This document describes the concept of using events as a trigger point to call an M3 API. The trigger to the M3 APIs is performed through a user defined API call including the selected event information as a list of parameters sent with the API call. The function can call any inbound M3 API transaction.
In 'Event Subscription. Open' (CMS045) add a subscription to the M3 table to be used for the API call. The name of the M3 table is used as the event name and M3 as a publisher.
The subscription must be activated for event based API calls and must also be set as active.
Define the API call
The definition of the API call is performed in 'Event Based API Calls. Open' (CMS041).
Define when the API should be called using filters where logical expressions like "Value changed", "Equal to" etc for specific fields can be used.
Any M3 inbound transaction can be used except replies from the API. Only error messages from the API are stored in the related log.
From both a performance and volume perspective, it is important that filters are defined correctly and thoroughly tested in an environment with fewer transactions than a production environment. Since a normal M3 environment generates several hundred events per second, poorly defined filters can quickly generate massive amounts of alert messages.
Post definition steps
Once the alert has been defined the corresponding autojob must be restarted before the updated subscriptions become active in the Event Hub and the new definitions updated to cache.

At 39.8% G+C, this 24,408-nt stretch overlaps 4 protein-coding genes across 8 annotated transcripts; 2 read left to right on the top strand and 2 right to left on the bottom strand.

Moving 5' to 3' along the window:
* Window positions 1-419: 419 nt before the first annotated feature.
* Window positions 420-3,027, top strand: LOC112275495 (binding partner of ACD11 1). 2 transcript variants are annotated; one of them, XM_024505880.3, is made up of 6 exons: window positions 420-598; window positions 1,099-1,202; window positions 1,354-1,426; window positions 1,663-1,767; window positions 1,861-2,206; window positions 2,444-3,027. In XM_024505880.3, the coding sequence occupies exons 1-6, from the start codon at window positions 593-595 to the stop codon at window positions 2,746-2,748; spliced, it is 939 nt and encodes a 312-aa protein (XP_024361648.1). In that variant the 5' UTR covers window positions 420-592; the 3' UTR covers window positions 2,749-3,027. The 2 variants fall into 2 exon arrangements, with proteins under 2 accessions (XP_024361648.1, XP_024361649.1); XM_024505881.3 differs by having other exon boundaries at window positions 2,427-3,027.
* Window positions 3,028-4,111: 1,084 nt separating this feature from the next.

Restart the autojob in 'Subsystem. Open' (MNS050) and select related option 'Job in subsystem' (Option 11) for the autojob subsystem (normally named ASJ).
Find the autojob CMS913 (Event subscription - event log) in the list.
End it and once stopped, start it again.
An error log is connected to the API call. Erroneous calls or error messages back from the API are logged with the primary key of the event as well as the function that triggered the original event. Based on this information the action resulting in the event can be reprocessed or the API re-triggered when the problem has been corrected.
An alternate way to troubleshoot is to turn on the concept log for the autojob in the server view, or admin pages in a cloud environment. Once activated, generate a new event and then view the concept log written to the autojob log. Every validation performed within the autojob is written to the log as a readable text.
The actual call to the API is performed from a standard batch program, CMS326 (Manage fix programs/job driver), which then maintains the communication with the API and updates the log file. From an autojob perspective, the call to the API is just a "fire and forget" type and does not wait for any reply from the receiver.